I switched from an IBM Thinkpad to my first Apple PowerBook laptop in 2004 and haven’t looked back since. For email, web, photography, and music, I’ve always upgraded and used the latest and greatest Mac laptops as my preferred “always with me” computer. For development, always the best Windows machine with lots of speed and memory. My desk has been configured with plugs and connectors waiting for my Mac laptop to be “docked” next to my always-on Windows box and I switched between them throughout the day. When working remotely while home or traveling, I’ve always VPN’d in and connected to my Windows machine via RDP using Microsoft Remote Desktop Connection for Mac, and in the last few years, in a pinch, connected to the Windows machine from iPad, and once or twice, even from iPhone. This has been the way I’ve worked now every single day, for years.
That is, until last month, when I powered off my Windows machine for the last time.
I am now fully operational, doing everything I need to do in my job using my new MacBook Pro Retina and VMWare Fusion. I traded out my 30″ & 27″ Dell monitors for a single 27″ Thunderbolt display, with HDMI going out to my wall mounted LED display, which is great for meetings and collaborating. Instead of remoting into my PC at my office, I’m now running a local version of Windows using VMWare Fusion. With our new platform development, we’re using Mercurial and Tortoise HG, enabling completely de-centralized development.
After using this setup for a few weeks now, I can’t say enough about how impressed I am with the responsiveness of this setup. The performance I’m getting from this thin powerhouse is amazing. Check out the Windows Experience Index numbers. This is considerably better than what I was getting with my 2 year old, 2 physical processor PC with 32GB of RAM and an SSD boot drive. One word: PHENOMENAL.
My MBP Retina is configured with 16GB of RAM and a 512GB SSD. I allocated 4 CPU Cores and 8GB RAM to my VMWare Guest. That’s it. That’s all that’s needed to get this excellent performance. During normal use of file copying, compiling, running IIS locally, SQL queries locally – all the things you do during development, it’s very rare I see the MBP CPU spike and hear the fans kick in.
I usually run in windowed mode, but often if I’m doing some heavy PC work, I’ll toggle full screen mode. And if I need to display something on my wall mounted LED, I’ll enable the ‘Use All Displays in Full Screen’ mode. The ‘Unity’ mode is also extremely natural, allowing your Windows programs and Mac OS X programs to run along side each other, seamlessly. Although in my anecdotal experience, Unity seems to cause the CPU usage to increase. Copy/Paste is very natural, and I haven’t had any issues or weirdness copying & pasting between programs in either OS. I don’t need the Guest OS for video games, so I disabled the ‘Accelerate 3D Graphics’ option, and that seems to lower the CPU utilization a bit. USB devices such as the Plantronics Wireless Headset I use for Skyping / Lyncing with our off-site Engineers work well and I can connect and disconnect them to the Guest OS easily.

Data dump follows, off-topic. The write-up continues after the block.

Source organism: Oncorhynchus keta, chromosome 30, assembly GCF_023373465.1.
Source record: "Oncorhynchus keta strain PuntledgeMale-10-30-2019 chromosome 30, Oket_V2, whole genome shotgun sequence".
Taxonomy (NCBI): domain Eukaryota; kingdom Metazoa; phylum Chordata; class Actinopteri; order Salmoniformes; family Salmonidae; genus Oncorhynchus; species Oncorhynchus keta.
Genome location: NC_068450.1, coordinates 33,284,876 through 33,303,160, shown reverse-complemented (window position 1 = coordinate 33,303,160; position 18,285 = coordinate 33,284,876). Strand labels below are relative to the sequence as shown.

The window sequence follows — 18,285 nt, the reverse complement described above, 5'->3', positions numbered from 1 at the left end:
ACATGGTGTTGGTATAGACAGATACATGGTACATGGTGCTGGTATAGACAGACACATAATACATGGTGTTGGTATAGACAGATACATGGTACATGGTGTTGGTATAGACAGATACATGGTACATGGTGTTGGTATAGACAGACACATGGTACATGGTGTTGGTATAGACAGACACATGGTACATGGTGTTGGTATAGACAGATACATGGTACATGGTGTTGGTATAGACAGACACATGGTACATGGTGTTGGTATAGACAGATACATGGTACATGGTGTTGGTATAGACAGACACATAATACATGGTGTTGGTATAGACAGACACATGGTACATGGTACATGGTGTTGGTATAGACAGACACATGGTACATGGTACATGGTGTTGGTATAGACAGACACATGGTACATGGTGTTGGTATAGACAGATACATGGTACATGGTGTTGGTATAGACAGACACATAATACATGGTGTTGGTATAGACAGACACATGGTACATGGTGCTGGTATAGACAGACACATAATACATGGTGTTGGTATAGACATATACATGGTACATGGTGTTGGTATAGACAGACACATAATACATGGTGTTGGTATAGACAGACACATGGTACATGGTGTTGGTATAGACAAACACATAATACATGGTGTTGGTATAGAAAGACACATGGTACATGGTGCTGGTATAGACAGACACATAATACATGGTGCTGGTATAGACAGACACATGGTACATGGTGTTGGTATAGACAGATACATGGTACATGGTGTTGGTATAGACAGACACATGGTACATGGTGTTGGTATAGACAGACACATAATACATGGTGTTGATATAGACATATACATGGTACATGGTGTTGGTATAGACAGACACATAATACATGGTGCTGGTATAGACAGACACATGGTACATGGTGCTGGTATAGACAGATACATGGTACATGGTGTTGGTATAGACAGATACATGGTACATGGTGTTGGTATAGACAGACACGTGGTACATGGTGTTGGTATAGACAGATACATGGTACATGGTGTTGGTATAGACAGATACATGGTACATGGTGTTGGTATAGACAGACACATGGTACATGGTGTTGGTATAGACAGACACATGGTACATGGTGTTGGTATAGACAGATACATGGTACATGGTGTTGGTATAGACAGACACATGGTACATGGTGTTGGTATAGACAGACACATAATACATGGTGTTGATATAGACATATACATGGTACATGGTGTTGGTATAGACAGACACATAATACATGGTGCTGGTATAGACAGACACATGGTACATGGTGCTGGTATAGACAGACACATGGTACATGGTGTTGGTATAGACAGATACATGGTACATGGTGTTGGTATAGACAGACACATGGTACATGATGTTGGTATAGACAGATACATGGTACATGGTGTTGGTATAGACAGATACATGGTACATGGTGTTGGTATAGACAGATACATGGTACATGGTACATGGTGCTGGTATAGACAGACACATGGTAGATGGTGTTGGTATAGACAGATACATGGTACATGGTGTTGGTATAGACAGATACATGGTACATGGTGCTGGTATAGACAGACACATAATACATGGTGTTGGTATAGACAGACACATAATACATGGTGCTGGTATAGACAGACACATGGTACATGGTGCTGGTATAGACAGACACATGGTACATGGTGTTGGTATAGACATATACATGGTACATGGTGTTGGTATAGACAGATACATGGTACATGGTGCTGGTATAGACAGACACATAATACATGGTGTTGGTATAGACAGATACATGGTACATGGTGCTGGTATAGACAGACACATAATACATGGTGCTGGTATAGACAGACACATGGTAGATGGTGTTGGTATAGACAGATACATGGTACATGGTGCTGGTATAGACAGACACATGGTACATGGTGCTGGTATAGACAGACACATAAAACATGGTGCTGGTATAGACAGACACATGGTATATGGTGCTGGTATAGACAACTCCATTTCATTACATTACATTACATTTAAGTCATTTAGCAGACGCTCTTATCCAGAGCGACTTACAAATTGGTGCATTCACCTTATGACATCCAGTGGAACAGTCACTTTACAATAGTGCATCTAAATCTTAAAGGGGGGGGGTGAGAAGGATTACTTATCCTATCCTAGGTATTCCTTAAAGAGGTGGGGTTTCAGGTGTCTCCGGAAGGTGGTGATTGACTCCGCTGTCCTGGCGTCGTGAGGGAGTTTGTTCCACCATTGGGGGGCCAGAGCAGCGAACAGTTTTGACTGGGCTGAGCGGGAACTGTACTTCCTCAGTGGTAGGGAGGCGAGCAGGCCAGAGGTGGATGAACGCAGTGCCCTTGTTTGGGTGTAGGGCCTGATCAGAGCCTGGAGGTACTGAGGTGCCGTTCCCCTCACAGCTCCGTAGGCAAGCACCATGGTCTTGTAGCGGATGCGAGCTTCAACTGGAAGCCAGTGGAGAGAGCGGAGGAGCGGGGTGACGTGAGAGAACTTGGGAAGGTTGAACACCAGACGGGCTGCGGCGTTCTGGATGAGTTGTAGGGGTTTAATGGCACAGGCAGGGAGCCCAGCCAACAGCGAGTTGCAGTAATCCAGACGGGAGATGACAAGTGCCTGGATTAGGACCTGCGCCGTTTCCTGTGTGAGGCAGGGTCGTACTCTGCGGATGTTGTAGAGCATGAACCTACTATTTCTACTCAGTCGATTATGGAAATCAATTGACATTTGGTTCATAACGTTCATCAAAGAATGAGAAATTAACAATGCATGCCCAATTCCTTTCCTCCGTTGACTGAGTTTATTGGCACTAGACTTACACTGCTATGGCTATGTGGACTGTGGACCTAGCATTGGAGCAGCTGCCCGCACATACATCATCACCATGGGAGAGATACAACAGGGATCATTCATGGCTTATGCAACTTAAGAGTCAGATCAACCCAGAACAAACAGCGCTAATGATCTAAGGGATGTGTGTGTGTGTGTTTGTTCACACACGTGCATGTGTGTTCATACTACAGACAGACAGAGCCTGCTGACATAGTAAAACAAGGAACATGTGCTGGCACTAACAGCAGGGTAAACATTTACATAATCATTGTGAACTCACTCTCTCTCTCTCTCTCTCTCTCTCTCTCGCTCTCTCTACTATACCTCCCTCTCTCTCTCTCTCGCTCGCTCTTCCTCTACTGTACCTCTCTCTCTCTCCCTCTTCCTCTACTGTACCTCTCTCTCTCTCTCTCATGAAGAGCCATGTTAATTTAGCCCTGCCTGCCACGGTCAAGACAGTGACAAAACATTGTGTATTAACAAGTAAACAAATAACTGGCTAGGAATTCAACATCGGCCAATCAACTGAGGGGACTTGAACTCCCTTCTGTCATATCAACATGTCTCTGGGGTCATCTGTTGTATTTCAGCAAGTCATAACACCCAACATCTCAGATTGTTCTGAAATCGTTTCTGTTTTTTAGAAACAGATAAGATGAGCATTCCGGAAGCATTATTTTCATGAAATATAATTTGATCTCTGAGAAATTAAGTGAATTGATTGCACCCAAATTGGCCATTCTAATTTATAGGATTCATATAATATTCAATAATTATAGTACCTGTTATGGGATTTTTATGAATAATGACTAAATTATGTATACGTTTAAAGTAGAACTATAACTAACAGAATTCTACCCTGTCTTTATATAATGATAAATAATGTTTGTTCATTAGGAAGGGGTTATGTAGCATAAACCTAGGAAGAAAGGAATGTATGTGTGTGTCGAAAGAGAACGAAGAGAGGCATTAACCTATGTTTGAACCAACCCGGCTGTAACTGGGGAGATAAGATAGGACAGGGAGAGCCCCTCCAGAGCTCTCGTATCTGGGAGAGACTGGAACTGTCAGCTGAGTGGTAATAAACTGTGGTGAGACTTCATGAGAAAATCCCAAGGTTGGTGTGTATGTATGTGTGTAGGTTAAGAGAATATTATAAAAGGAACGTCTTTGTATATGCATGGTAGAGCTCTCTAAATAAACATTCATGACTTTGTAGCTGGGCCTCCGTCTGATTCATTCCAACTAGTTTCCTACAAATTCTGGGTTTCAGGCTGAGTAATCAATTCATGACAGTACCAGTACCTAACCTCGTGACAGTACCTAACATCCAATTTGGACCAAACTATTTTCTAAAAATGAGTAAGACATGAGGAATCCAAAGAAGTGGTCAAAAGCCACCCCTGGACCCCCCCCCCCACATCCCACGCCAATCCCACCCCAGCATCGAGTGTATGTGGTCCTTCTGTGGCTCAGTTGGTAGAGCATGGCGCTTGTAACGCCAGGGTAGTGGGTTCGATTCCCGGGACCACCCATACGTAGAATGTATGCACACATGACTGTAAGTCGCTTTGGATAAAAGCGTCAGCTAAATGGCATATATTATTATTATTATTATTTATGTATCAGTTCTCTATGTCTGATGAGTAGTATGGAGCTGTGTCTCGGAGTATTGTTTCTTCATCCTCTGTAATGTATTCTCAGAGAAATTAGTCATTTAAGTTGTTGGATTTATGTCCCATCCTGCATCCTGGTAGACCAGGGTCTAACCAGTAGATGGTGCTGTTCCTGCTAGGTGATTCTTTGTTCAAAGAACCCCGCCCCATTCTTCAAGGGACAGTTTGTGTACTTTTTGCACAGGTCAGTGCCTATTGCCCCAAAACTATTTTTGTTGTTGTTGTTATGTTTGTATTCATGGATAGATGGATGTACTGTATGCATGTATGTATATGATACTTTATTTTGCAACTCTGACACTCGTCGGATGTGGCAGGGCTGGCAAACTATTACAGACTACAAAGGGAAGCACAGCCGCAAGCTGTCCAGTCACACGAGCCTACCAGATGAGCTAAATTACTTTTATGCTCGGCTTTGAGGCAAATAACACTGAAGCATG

So that’s it. I’m down to one machine for all. It goes with me wherever I go, and I even used it to code a new distributed caching feature last weekend – poolside.
It’s extremely liberating to be able to truly work on a PC on Apple hardware without being tied to the speed of your Internet connection. Remote Desktop Connection served me well over the years, but those days are now officially over. I’m running locally only – and once again, never looking back.
Note: That PC I powered off found a home and has since been re-flashed and re-provisioned for a new Engineer at Onestop; May it serve him well!
I was one of those people that didn’t think much about what I was eating. For 40 years, I really didn’t think much about it at all. I would eat whatever was put in front of me, I would shop for food wherever it was convenient, and I would be happy just to not be hungry. All that changed when I met my fiancé Sima. She opened my eyes and my palette, and in the last 2+ years I’ve looked at food in a whole new way.
I’m now very aware of what I’m eating and where it comes from. Americans in particular really take a lot for granted. It’s amazing when we eat imported foods, we never think about the long journey it came from its origin to your plate.
We’re fortunate to live in a city that has access to real, healthy, raw foods, and we were so excited when the RAWESOME market opened right next to our new Whole Foods, on Rose Avenue in West Los Angeles. They have amazing food there, straight from local farms. They have delicious dairy and real, non-pasteurized milk. We’ve been enjoying our weekly visits and trying new foods: non-processed, the way nature intented.
Every time we would visit Rawesome, we’d feel a little tension in the staff. They were raided and shut-down briefly last summer. There was always that looming fear that it could all come crashing down again, which it did, permanently last week, as the LAPD raided and destroyed much of the inventory.